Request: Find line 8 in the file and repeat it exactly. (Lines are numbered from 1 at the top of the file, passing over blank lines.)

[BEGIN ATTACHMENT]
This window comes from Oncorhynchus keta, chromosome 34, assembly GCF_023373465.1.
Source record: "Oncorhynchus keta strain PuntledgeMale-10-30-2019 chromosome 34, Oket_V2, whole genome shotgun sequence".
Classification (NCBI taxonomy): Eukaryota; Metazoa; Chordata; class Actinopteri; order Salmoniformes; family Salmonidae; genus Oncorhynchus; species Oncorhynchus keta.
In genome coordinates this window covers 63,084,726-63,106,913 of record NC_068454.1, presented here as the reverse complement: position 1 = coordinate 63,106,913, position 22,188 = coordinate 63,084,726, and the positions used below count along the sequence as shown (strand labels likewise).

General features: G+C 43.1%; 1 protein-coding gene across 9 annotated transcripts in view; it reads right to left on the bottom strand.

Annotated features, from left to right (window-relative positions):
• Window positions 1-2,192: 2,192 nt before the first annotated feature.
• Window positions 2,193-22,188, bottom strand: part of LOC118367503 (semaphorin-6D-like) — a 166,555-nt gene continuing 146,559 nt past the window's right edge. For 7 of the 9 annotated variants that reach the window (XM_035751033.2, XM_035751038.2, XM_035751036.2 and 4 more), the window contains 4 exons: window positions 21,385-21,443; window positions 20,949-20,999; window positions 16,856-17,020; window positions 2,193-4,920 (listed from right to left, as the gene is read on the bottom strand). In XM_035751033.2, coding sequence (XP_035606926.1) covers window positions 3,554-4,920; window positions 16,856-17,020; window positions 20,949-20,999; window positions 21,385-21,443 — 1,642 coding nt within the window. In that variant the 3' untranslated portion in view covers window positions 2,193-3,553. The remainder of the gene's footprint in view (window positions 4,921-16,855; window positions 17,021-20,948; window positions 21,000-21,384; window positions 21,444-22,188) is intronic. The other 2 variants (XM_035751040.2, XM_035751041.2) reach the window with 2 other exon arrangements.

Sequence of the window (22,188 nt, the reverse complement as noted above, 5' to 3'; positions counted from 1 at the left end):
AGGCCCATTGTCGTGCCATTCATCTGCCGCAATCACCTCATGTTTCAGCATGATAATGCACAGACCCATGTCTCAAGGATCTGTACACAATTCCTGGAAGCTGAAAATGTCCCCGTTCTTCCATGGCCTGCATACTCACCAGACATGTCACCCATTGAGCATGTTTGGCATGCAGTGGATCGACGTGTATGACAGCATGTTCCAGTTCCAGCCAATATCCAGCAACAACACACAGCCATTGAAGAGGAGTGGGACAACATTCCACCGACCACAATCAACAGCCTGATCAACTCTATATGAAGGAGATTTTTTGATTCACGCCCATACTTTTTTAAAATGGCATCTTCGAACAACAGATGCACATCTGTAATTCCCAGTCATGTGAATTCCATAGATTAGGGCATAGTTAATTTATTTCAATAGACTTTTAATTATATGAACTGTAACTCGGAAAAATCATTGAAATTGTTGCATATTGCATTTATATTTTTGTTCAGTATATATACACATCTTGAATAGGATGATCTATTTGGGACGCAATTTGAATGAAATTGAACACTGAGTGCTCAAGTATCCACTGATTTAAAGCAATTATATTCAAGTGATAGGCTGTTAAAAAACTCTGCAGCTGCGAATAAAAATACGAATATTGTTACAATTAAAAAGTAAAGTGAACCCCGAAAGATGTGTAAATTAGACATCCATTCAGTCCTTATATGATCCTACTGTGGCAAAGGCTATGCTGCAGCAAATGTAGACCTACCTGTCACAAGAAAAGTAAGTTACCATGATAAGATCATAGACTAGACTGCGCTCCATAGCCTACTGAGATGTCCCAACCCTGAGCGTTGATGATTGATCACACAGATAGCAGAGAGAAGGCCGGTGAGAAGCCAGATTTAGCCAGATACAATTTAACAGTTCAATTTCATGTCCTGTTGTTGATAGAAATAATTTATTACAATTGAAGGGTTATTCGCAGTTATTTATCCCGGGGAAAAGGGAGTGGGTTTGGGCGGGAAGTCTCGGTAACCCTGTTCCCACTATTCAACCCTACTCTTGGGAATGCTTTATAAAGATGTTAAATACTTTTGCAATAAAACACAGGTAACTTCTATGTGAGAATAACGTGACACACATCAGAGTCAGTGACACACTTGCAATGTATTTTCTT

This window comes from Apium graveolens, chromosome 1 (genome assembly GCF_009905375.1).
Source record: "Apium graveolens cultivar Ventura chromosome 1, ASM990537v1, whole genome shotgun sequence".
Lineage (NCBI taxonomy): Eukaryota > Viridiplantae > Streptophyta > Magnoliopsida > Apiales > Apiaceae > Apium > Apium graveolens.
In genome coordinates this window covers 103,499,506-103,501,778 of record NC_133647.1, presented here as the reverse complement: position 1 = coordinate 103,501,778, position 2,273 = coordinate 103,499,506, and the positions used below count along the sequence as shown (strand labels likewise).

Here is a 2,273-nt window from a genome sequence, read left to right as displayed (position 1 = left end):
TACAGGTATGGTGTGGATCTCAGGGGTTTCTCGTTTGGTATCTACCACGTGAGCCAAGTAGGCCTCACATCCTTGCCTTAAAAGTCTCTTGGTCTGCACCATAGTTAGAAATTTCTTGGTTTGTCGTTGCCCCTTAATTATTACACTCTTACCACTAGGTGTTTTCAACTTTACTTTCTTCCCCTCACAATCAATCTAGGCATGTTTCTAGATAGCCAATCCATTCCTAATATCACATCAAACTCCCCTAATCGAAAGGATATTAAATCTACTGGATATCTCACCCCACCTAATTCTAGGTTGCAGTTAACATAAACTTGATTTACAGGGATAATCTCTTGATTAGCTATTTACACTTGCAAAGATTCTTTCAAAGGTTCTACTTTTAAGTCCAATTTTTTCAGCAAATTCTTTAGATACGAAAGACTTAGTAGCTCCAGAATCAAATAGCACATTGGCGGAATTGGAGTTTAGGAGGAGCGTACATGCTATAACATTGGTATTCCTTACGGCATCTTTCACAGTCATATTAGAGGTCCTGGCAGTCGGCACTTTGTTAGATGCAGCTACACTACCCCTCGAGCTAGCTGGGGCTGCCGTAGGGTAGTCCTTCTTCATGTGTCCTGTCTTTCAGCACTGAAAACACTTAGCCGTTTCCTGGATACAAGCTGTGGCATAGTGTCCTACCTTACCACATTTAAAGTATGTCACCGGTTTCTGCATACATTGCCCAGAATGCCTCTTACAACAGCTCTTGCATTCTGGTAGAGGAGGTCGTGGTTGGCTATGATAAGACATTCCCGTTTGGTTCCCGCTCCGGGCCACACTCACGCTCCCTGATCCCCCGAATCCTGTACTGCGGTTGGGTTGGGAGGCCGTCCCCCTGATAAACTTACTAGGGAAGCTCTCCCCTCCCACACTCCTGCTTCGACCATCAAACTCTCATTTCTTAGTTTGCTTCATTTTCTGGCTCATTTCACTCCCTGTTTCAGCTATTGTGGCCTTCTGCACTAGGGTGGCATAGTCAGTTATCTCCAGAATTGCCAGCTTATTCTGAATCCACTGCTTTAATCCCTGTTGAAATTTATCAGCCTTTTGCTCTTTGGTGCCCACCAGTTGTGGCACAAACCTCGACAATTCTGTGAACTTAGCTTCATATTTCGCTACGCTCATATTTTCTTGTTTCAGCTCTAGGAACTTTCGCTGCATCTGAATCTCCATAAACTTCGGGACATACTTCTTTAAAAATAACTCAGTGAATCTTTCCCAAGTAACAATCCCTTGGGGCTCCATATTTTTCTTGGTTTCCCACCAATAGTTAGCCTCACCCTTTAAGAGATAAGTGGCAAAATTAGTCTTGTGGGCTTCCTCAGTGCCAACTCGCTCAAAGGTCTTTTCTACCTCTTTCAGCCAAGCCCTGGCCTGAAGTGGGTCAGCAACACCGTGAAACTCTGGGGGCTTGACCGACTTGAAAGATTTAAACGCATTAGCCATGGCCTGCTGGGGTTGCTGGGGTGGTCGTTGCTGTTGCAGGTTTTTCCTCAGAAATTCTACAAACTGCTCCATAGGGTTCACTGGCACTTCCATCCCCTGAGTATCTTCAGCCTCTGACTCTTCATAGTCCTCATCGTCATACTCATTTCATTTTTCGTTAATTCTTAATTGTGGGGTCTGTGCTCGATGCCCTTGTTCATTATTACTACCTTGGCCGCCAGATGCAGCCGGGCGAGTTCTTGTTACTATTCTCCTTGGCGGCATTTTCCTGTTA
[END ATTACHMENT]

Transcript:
• Window positions 2,193-22,188, bottom strand: part of LOC118367503 (semaphorin-6D-like) — a 166,555-nt gene continuing 146,559 nt past the window's right edge. For 7 of the 9 annotated variants that reach the window (XM_035751033.2, XM_035751038.2, XM_035751036.2 and 4 more), the window contains 4 exons: window positions 21,385-21,443; window positions 20,949-20,999; window positions 16,856-17,020; window positions 2,193-4,920 (listed from right to left, as the gene is read on the bottom strand). In XM_035751033.2, coding sequence (XP_035606926.1) covers window positions 3,554-4,920; window positions 16,856-17,020; window positions 20,949-20,999; window positions 21,385-21,443 — 1,642 coding nt within the window. In that variant the 3' untranslated portion in view covers window positions 2,193-3,553. The remainder of the gene's footprint in view (window positions 4,921-16,855; window positions 17,021-20,948; window positions 21,000-21,384; window positions 21,444-22,188) is intronic. The other 2 variants (XM_035751040.2, XM_035751041.2) reach the window with 2 other exon arrangements.